Early adopters have begun buying or leasing Tesla Energy’s new home energy storage systems. Green Mountain Power (GMP), a Vermont utility, announced that it has begun installing the 6.4 kilowatt hour units in customers’ homes, the first utility to do so in the US. A GMP spokesperson called the Tesla Powerwall a “game changer” and said it would allow them to move away from the “antiquated” bulk power system to a distributed system that is cleaner and more reliable. The Tesla Powerwall can be paired with home-based systems like rooftop solar panels to generate and store power, or it can be used to store power from the grid for use as a backup. As a battery, it can power lights and essentials like refrigerators and furnaces for several hours in an outage.
The GMP program is a pilot project that involves just 500 Powerwalls, available to customers for sale or lease. A few received the units free. The global home energy storage market has been called “embryonic,” but Tesla’s chief technology officer says that it is growing. JB Straubel told Bloomberg that the Teslas are “going in all around the world.”
Many more of them could be going in in Australia, if the Green Party there has its way. The party wants the government to fund a program by which 1.2 million homes in Australia could install energy storage systems, like the Tesla Powerwall. They say the AUS $2.9 billion cost could be funded by eliminating subsidies to fossil-fuel intensive industries. The program would run for five years and would move Australia toward its plan to use 90 per cent renewable energy by 2030.
Here in Canada, a home builder has taken the first steps in the direction of home energy storage by offering the Panasonic Residential Solar PV + Energy Storage Solution as an upgrade to certain home models. LIV Communities is the first home builder in Canada to do so. The Panasonic lithium-ion battery integrated system, according to the company, allows consumers to maximize consumption efficiency, adjusting the system as energy needs change. Customers can use power from the solar PV, the battery, and the grid, as well as store power.
While these examples of consumer adoption represent a tiny fraction of overall energy consumption—Tesla reportedly delivered 2,500 Powerwalls worldwide in the first quarter—the fact that there is growing competition, and investor interest, is a sign that the industry could be about to grow. Besides the Panasonic system, Daimler AG, parent company of Mercedes-Benz, is marketing the battery system it originally developed for its electric cars, as a home energy storage system. With up to eight of the 2.5 KWh lithium-ion batteries sequenced, a consumer could capture solar power for later use with virtually no losses, according to Daimler.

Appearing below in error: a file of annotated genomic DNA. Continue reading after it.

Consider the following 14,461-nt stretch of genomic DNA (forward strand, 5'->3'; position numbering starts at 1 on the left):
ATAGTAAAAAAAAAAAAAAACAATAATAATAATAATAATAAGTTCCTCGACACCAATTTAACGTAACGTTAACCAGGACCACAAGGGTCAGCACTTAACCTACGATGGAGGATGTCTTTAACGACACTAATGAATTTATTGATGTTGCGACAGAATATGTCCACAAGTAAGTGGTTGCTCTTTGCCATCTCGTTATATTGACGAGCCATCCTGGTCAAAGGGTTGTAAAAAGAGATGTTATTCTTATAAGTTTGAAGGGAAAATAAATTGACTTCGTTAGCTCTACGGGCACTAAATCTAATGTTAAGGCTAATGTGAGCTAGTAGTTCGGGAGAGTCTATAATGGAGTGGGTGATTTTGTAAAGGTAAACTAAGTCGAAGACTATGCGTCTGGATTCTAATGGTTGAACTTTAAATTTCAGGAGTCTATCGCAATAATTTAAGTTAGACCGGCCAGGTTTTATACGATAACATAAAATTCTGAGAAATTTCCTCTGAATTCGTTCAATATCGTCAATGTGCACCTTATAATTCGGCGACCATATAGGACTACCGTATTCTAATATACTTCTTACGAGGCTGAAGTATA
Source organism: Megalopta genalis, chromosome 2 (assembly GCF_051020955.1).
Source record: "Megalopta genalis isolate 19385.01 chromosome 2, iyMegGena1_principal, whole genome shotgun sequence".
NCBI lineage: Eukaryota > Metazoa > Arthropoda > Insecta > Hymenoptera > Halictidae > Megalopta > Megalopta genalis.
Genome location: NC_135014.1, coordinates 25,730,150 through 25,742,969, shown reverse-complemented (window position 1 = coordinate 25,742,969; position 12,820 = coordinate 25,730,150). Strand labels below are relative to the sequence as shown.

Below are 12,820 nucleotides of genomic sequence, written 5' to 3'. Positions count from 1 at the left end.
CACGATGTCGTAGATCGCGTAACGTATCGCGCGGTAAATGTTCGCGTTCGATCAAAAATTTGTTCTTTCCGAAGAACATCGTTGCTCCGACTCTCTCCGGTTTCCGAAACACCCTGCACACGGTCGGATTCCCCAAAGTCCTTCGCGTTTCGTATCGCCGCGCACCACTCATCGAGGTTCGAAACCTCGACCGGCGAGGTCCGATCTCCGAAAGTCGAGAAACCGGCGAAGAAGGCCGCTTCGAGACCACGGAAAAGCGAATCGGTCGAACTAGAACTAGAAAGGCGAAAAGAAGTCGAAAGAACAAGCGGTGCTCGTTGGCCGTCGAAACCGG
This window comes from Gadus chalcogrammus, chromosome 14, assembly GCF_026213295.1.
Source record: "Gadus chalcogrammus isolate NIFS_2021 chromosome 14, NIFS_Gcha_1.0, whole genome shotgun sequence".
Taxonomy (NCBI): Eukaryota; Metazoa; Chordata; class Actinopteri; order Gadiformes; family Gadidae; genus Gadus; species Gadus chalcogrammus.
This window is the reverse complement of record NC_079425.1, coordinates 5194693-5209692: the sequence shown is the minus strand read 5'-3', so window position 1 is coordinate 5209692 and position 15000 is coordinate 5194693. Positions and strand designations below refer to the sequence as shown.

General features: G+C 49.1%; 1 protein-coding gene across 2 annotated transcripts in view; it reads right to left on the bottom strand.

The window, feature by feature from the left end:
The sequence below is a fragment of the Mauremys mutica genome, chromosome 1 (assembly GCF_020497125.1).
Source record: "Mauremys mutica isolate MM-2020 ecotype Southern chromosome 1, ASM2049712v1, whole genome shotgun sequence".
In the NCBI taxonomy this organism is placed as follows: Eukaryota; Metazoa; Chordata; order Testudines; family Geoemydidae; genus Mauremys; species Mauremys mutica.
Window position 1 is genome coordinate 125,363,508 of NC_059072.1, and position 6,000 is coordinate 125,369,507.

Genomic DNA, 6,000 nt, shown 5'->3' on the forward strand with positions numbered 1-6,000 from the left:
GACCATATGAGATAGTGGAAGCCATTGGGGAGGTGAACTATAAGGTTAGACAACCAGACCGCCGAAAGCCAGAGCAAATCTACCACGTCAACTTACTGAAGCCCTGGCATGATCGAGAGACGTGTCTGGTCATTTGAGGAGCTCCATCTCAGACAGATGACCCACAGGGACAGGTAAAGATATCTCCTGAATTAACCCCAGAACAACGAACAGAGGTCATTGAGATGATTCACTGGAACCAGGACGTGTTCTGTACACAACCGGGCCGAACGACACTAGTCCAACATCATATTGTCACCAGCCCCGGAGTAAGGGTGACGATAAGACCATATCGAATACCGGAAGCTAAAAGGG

A Chinese solar energy company, GCL System Integration Technology, also introduced a home storage unit at an Australian solar energy trade show earlier this week. The Chinese say their product, called E-KwBe, offers high energy density, advanced management capability, long service life and convenience. Two models offer capacity of 2.5 kWh or 5.6 kWh. GCL will be marketing its products in Australian to begin with, but has plans to to expand across “the wider southern hemisphere” as well as into the US, India and Japan.
In Britain, meanwhile, a battery company called Nexeon announced that it had raised £30m (about CDN $56 million) to expand its operations and develop its next generation of silicon anode Lithium-ion batteries which, it says, will have extended cycle life and increased capacity. The company is not specifically working on home energy storage systems, but developing batteries that deliver high performance at low cost is seen as key to that possibility.
And an event focusing exclusively on energy storage commercialization opportunities will be held in June in San Diego, California. The event is being promoted as an opportunity for utilities, policymakers, financiers, and developers to rub shoulders and explore technologies, financing, and market opportunities.